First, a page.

Meet Javier Errea
Thu, 10/26/2017 – 14:08
For the past 25 years, designers and illustrators have met annually at the Malofiej Summit and Awards to tackle the issue of visualizing information. Javier Errea is at the head of institution, so he was a natural choice to co-edit our new book Visual Journalism. We spoke with Errea about the history of the Malofiej awards, what it takes to design a winning infographic, and more ahead of the book’s release.
What can you tell us about the Malofiej Awards?
The Malofiej Summit and Awards is the most important event centered around information graphics in the world—something like the Pulitzer Prize for infographics. Over the last 25 years, graphics artists from all over the world and from most prominent news companies have submitted entries every year and attended both the summit and hands-on workshops hosted by the Spanish Chapter of the Society for News Design and the communications department of the University of Navarra, Pamplona, Spain.
What goes into a winning infographic at the awards?
It is a combination of accurate news and beautiful—or at least elegant and effective—presentation. In some case it is something really innovative, but not necessarily so. Judges do normally pay attention to trends and original findings in the way the news is presented.
Do you have any favorite rising stars in design and visualization that our readers might not have heard of?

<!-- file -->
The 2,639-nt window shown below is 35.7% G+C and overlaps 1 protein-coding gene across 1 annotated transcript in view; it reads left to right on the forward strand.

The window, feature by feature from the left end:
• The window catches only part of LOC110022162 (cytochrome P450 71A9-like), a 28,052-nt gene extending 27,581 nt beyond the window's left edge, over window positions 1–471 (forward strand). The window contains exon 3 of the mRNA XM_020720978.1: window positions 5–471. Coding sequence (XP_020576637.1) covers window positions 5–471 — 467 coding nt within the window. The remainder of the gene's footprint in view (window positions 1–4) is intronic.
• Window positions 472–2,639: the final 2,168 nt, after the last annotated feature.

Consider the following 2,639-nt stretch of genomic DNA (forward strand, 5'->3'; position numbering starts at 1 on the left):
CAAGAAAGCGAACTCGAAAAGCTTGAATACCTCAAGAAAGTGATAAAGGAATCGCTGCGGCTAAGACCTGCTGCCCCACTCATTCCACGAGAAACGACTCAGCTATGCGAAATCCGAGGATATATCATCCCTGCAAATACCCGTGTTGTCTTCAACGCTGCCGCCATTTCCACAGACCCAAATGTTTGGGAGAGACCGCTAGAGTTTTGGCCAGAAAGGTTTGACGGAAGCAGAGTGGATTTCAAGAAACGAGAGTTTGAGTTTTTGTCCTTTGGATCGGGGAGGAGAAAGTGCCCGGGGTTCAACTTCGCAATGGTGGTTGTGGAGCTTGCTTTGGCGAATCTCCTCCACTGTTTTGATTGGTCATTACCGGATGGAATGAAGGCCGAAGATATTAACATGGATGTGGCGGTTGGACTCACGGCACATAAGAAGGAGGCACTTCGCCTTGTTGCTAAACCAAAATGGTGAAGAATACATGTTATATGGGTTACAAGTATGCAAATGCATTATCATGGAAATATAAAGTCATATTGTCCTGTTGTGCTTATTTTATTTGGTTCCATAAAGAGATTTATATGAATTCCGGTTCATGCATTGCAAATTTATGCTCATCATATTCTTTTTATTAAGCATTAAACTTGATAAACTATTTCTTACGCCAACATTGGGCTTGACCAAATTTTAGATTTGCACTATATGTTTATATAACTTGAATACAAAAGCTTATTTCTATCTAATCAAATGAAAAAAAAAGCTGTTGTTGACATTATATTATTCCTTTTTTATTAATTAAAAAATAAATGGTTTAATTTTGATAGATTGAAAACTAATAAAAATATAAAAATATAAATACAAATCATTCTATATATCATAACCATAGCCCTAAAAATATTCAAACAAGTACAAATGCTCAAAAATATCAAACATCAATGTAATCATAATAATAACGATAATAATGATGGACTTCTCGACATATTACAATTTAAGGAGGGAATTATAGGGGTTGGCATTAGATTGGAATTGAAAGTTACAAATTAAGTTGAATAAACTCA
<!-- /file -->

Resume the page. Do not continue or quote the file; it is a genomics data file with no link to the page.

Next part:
Rising stars are now spreading everywhere, and faster that you can imagine and follow. Most of them have already been part of our annual programs; others are just about to be invited. Apart from masters or names included in the book, I would mention Moritz Stefaner, Fernanda Viegas, Andy Kirk, Stephanie Posavec, Robert Simmons, Lena Groeger—they are all working outside the industry, sometimes contributing as consultants or freelancers. Within the industry, you should follow Josemi Benítez, and Artur Galocha from Spain, Flor Abd from Argentina, and Tom Giratikanon from The New York Times—good designers are everywhere!
What about iconic work—which visualizations are timeless classics, or game changers?
The coverage of September 11th by the New York Times in 2001. It is a landmark for us. Digitally, “Snowfall” was a hit in terms of new narrative display. I love other digital work by the Times such as “How Mariano Rivera Dominates Hitters”. “The Sunday World“ from around 1895 or Fortune graphics in the 30s are both so amazing that I feel that we are still imitating them.
For a visualization to do its job—communicate information and support a story, or even a specific point—there are many basic understandings that must be understood. How do designers assess their audience to make sure that these foundational assumptions are met?
In my opinion, people have a broad visual culture nowadays, so that visualizations assume that there are some tricks and languages commonly spread and shared. I guess this is true. But at the same time, sophistication and aesthetics cross paths and trespass dangerous limits quite often. Readers might get lost in supposed beauty, which is why I normally recommend not to assume that people understand certain codes, and that intelligent simplicity is the best way to communicate.
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